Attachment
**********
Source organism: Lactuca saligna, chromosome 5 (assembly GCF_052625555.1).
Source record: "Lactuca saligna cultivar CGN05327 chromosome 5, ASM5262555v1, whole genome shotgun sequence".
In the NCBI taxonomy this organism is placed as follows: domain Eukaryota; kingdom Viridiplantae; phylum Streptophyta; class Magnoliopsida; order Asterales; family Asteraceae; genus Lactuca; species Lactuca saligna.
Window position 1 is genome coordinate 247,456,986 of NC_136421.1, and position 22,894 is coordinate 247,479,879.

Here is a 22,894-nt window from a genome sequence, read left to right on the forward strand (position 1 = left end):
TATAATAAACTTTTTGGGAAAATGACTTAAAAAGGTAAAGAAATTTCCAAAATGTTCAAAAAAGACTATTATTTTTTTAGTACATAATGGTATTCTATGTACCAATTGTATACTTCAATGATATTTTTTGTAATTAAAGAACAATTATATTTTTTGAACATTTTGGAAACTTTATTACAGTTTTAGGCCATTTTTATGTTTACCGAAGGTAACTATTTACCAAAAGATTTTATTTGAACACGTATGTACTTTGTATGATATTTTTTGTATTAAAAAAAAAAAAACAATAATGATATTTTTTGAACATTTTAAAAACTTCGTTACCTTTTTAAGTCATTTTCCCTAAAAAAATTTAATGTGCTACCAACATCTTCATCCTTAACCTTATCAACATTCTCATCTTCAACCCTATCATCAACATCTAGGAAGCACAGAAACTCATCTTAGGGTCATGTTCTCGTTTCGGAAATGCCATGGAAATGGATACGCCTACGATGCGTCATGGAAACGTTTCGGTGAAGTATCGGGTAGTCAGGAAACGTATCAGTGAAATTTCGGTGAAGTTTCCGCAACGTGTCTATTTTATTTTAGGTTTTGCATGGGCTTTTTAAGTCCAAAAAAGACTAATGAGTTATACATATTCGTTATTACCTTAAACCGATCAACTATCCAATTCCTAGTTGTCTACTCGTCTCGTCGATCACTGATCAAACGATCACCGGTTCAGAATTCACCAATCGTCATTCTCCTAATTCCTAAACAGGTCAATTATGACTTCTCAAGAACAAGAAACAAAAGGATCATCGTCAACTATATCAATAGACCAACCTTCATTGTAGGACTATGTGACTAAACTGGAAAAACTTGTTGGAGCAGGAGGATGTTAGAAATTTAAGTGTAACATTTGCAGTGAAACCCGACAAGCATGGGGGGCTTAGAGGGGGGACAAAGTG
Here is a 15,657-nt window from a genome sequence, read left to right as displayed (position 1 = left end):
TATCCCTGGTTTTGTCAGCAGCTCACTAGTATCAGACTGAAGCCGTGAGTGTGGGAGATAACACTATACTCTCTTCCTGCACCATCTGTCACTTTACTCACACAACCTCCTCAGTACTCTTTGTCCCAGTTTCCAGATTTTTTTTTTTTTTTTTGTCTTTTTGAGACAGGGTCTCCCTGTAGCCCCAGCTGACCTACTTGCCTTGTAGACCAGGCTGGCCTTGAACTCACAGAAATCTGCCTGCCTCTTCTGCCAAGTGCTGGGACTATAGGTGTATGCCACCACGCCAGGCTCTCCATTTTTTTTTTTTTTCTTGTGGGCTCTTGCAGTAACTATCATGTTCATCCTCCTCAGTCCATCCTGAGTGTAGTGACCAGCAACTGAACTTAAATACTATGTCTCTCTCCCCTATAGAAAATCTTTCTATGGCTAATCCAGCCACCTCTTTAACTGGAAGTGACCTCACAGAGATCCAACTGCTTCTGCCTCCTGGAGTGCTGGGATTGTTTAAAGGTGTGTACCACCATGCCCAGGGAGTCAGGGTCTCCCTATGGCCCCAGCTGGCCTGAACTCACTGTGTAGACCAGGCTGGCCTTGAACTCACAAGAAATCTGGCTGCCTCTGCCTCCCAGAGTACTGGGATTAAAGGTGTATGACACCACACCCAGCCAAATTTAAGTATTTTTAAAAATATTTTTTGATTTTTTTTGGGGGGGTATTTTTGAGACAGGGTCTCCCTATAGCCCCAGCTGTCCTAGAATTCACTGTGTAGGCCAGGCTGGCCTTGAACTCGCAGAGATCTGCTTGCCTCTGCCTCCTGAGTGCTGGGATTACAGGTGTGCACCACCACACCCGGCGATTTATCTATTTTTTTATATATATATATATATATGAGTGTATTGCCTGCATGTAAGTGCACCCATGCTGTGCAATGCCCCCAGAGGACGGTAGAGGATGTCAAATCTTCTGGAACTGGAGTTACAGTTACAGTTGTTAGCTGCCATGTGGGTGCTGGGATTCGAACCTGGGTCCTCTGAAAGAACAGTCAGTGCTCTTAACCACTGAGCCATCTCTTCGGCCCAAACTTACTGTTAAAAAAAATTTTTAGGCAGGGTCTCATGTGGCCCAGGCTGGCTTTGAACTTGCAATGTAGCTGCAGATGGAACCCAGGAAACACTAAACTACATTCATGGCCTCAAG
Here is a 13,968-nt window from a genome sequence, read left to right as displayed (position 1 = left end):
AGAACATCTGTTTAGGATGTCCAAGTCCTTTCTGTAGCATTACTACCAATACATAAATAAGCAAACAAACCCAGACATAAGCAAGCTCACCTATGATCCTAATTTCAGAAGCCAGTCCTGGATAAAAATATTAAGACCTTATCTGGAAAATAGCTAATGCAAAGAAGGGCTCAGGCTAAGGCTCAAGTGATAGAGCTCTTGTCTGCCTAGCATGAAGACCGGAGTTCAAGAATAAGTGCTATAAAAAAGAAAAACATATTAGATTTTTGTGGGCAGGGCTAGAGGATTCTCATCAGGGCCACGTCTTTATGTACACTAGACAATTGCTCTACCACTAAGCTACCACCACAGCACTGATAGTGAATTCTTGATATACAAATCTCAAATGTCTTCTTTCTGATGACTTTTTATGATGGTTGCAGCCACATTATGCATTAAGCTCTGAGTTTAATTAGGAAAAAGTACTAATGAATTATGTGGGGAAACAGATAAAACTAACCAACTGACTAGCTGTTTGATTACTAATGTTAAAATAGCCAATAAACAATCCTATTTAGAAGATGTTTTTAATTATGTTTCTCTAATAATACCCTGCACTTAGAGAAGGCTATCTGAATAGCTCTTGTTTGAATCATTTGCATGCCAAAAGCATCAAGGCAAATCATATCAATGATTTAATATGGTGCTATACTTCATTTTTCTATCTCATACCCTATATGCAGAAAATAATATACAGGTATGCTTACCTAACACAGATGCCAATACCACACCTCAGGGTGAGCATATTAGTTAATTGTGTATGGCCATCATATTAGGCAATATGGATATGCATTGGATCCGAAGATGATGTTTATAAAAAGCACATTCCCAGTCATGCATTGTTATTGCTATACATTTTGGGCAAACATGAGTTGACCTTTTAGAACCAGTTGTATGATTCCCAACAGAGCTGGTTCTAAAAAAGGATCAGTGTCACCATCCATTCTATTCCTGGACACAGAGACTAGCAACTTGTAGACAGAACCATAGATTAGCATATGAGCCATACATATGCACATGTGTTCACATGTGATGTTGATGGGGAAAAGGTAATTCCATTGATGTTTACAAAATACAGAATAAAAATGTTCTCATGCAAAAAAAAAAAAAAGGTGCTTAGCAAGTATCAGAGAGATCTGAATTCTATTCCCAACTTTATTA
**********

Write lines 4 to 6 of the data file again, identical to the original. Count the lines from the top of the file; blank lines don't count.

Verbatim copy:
Window position 1 is genome coordinate 247,456,986 of NC_136421.1, and position 22,894 is coordinate 247,479,879.

Here is a 22,894-nt window from a genome sequence, read left to right on the forward strand (position 1 = left end):
TATAATAAACTTTTTGGGAAAATGACTTAAAAAGGTAAAGAAATTTCCAAAATGTTCAAAAAAGACTATTATTTTTTTAGTACATAATGGTATTCTATGTACCAATTGTATACTTCAATGATATTTTTTGTAATTAAAGAACAATTATATTTTTTGAACATTTTGGAAACTTTATTACAGTTTTAGGCCATTTTTATGTTTACCGAAGGTAACTATTTACCAAAAGATTTTATTTGAACACGTATGTACTTTGTATGATATTTTTTGTATTAAAAAAAAAAAAACAATAATGATATTTTTTGAACATTTTAAAAACTTCGTTACCTTTTTAAGTCATTTTCCCTAAAAAAATTTAATGTGCTACCAACATCTTCATCCTTAACCTTATCAACATTCTCATCTTCAACCCTATCATCAACATCTAGGAAGCACAGAAACTCATCTTAGGGTCATGTTCTCGTTTCGGAAATGCCATGGAAATGGATACGCCTACGATGCGTCATGGAAACGTTTCGGTGAAGTATCGGGTAGTCAGGAAACGTATCAGTGAAATTTCGGTGAAGTTTCCGCAACGTGTCTATTTTATTTTAGGTTTTGCATGGGCTTTTTAAGTCCAAAAAAGACTAATGAGTTATACATATTCGTTATTACCTTAAACCGATCAACTATCCAATTCCTAGTTGTCTACTCGTCTCGTCGATCACTGATCAAACGATCACCGGTTCAGAATTCACCAATCGTCATTCTCCTAATTCCTAAACAGGTCAATTATGACTTCTCAAGAACAAGAAACAAAAGGATCATCGTCAACTATATCAATAGACCAACCTTCATTGTAGGACTATGTGACTAAACTGGAAAAACTTGTTGGAGCAGGAGGATGTTAGAAATTTAAGTGTAACATTTGCAGTGAAACCCGACAAGCATGGGGGGCTTAGAGGGGGGACAAAGTG